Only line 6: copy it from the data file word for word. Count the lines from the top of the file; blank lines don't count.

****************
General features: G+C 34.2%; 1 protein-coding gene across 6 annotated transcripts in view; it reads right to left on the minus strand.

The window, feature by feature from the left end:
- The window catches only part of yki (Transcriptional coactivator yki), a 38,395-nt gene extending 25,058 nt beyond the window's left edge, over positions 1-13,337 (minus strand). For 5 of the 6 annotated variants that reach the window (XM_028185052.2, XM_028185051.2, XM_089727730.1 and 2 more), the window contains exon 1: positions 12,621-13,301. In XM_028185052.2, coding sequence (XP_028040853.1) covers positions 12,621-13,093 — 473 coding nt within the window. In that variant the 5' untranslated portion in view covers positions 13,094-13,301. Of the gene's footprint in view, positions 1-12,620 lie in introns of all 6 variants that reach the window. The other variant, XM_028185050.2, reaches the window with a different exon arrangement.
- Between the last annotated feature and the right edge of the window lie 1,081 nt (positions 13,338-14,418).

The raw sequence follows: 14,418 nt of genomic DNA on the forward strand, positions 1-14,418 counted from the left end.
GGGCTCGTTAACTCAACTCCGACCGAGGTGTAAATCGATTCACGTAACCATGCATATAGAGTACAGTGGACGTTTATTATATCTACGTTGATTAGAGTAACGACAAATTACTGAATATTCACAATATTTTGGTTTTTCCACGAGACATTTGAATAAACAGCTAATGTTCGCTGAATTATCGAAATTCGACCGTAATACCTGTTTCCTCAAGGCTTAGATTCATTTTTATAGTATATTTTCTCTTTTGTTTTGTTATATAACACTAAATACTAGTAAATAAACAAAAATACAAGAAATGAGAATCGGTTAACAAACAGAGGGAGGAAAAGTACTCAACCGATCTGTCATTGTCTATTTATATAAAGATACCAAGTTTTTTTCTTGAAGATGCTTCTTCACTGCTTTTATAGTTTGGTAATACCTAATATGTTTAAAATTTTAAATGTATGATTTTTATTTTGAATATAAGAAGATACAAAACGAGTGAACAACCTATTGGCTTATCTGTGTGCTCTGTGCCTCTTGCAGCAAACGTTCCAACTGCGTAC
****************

GGGCTCGTTAACTCAACTCCGACCGAGGTGTAAATCGATTCACGTAACCATGCATATAGAGTACAGTGGACGTTTATTATATCTACGTTGATTAGAGTAACGACAAATTACTGAATATTCACAATATTTTGGTTTTTCCACGAGACATTTGAATAAACAGCTAATGTTCGCTGAATTATCGAAATTCGACCGTAATACCTGTTTCCTCAAGGCTTAGATTCATTTTTATAGTATATTTTCTCTTTTGTTTTGTTATATAACACTAAATACTAGTAAATAAACAAAAATACAAGAAATGAGAATCGGTTAACAAACAGAGGGAGGAAAAGTACTCAACCGATCTGTCATTGTCTATTTATATAAAGATACCAAGTTTTTTTCTTGAAGATGCTTCTTCACTGCTTTTATAGTTTGGTAATACCTAATATGTTTAAAATTTTAAATGTATGATTTTTATTTTGAATATAAGAAGATACAAAACGAGTGAACAACCTATTGGCTTATCTGTGTGCTCTGTGCCTCTTGCAGCAAACGTTCCAACTGCGTAC